Never mind, we were fortunate (and very lucky) to see the two sperm whales. Everyone was extremely happy to have shared these special moments.

CLICK HERE for more info on WhaleWatch® Kaikoura Ltd.

19 January 2005 :

Time to move on. Continuing south down State Highway 1, the first part of today’s drive was along very dramatic coastline. Sharing the edge of the ocean with the railway, the road subsequently moved inland into farming country. Sheep, sheep, and yet more sheep. I decided that it was best not to start counting them, especially whilst driving.

Through Cheviot, and onwards to Amberley (a bit bigger than its namesake beneath the South Downs in West Sussex), I was now in the Canterbury Region. Once past Pegasus Bay, I eventually reached Christchurch, although I did have to drive through Belfast first.

I booked into a motel for the next 3 nights – it was quite comfortable, and had an excellent 88-dish buffet in the restaurant, so I was spoilt for choice – just a shame that their selection of background music wasn’t as good.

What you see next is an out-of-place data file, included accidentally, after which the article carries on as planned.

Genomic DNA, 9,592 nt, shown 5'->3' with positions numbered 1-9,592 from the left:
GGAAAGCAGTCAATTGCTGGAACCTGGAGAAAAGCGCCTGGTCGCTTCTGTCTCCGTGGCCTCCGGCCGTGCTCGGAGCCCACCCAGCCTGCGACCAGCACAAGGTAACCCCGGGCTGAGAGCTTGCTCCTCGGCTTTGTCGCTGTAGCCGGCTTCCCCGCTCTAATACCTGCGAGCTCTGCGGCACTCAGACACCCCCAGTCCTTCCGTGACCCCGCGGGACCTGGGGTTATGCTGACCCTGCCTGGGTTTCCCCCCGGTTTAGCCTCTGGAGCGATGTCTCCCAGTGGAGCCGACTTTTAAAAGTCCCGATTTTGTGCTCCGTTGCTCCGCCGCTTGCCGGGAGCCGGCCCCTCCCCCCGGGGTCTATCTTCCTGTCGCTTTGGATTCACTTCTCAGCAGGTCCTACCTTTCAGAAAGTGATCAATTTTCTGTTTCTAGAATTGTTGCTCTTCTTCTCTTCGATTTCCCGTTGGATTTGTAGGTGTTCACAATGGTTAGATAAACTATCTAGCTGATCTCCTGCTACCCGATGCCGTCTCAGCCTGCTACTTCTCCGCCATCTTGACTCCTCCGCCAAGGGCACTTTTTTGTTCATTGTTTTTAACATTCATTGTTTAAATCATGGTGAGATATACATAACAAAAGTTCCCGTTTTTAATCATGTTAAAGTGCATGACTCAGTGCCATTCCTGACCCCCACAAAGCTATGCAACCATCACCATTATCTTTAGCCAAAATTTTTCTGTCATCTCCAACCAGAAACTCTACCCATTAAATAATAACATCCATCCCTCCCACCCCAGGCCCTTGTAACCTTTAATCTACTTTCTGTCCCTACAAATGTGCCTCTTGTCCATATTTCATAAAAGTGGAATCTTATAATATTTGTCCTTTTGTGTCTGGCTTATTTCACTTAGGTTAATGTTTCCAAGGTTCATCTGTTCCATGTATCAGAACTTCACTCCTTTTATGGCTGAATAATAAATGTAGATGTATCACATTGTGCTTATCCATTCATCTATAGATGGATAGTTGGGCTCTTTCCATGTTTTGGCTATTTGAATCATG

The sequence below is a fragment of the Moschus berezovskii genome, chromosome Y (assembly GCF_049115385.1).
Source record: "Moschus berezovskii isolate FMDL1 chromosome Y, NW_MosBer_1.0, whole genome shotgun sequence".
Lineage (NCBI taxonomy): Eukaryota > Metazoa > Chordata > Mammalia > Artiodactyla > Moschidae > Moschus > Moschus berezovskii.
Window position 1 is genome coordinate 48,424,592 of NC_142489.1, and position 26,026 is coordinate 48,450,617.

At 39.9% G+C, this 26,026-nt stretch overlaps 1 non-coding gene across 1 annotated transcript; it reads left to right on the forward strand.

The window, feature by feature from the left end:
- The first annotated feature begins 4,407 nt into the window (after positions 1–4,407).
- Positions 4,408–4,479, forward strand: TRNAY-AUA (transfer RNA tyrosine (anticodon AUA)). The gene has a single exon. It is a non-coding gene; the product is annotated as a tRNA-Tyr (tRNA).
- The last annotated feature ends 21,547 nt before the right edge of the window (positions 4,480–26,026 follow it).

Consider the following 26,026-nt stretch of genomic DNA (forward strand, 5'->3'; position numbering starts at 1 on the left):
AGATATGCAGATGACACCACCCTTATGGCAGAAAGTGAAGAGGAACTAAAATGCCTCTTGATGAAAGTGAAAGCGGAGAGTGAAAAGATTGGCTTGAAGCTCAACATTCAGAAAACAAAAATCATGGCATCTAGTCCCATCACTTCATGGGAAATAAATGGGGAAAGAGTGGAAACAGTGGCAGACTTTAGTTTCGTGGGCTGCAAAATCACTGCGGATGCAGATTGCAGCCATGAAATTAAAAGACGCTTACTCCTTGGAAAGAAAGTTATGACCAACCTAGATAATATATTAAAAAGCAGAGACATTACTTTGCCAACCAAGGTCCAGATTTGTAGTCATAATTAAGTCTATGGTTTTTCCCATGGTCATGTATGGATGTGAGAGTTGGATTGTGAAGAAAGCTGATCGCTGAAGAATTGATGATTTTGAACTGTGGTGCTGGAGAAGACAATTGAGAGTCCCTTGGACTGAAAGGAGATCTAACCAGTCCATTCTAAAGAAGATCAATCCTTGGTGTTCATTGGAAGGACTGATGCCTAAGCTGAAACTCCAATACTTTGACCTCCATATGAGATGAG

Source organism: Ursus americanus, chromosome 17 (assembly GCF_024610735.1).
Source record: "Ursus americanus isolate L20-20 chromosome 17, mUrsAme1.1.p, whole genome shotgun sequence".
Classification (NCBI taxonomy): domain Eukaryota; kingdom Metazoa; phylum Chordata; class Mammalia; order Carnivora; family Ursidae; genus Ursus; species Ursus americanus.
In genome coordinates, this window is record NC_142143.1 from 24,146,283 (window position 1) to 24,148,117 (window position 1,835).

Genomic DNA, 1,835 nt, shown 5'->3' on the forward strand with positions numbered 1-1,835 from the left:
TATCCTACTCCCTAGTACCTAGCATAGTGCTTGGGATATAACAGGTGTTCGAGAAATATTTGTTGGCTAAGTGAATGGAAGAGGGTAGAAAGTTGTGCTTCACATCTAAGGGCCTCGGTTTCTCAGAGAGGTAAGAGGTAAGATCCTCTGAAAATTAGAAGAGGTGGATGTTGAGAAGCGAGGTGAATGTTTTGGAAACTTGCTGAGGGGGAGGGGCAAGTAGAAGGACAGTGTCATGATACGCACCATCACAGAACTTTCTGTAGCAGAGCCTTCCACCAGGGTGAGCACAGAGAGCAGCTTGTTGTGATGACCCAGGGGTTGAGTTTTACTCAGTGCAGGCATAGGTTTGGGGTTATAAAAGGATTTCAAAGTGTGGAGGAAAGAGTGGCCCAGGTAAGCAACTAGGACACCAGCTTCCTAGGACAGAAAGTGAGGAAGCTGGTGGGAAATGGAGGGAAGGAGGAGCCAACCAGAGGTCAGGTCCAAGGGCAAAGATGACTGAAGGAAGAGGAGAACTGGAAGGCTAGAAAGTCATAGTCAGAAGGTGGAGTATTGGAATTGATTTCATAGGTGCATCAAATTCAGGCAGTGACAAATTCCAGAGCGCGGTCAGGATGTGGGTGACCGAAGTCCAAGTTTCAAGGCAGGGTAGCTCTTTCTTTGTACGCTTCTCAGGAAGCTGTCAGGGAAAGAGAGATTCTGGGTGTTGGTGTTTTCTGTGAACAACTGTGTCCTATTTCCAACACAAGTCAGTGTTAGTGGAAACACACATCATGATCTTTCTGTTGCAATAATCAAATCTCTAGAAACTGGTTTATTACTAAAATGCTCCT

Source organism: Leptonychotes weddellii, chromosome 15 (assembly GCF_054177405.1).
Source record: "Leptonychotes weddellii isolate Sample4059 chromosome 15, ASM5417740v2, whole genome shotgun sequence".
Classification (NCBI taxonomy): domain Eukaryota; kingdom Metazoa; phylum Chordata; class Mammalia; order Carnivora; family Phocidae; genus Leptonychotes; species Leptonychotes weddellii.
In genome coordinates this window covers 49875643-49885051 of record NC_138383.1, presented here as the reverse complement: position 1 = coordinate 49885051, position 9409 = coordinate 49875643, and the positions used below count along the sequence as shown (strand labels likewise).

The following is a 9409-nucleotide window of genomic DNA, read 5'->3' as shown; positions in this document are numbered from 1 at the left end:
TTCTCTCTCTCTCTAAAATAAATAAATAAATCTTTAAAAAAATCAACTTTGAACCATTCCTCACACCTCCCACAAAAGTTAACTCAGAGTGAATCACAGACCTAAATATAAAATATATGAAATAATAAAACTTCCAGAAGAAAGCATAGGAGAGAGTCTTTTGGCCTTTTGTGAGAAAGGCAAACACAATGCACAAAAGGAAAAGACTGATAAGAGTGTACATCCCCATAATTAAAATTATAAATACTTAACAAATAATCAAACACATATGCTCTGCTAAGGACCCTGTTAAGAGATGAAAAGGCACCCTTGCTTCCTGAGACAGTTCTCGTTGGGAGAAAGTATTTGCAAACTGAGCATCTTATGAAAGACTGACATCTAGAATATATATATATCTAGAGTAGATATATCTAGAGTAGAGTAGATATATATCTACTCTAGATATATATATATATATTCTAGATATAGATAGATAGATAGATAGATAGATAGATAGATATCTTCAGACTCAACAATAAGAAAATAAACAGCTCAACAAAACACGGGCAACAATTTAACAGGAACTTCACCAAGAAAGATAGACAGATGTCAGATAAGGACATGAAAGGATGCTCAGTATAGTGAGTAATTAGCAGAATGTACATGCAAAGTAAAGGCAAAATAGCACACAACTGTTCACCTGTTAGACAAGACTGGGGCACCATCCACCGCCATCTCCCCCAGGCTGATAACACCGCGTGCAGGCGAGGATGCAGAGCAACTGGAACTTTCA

20 January 2005 :

Christchurch is called the Garden City. Well, there are certainly a lot of green spaces. It’s also said to be the most English of the New Zealand cities. I can see why when looking at a lot of the architecture. Many of the street names would also not look out of place back in the UK.

The restored trams that run in a loop round the city centre are from a bygone era (not one I remember, I’m not THAT old !) – a 2-day ticket costs NZ$12.50, enabling you to get on and off at any of the 11 stops.

Image: Tram at Christchurch

The main hub of the city is Cathedral Square, dominated as you would probably guess by the Christ Church cathedral. It was completed in 1881, having taken 23 years to plan and build, and was named after the Oxford University college in the UK. Inside, it’s an interesting mix between Anglican (Pakeha) and Pacific (Maori and Polynesian), with the various artworks around the walls and in the chapels expressing the different cultures.

Image: Christ Church Cathedral, Christchurch

I had to pay extra for a camera permit, as well as for entry to the Tower Climb. A total of 134 narrow and winding steps gave access to the four small viewing platforms. Vertigo included at no extra charge.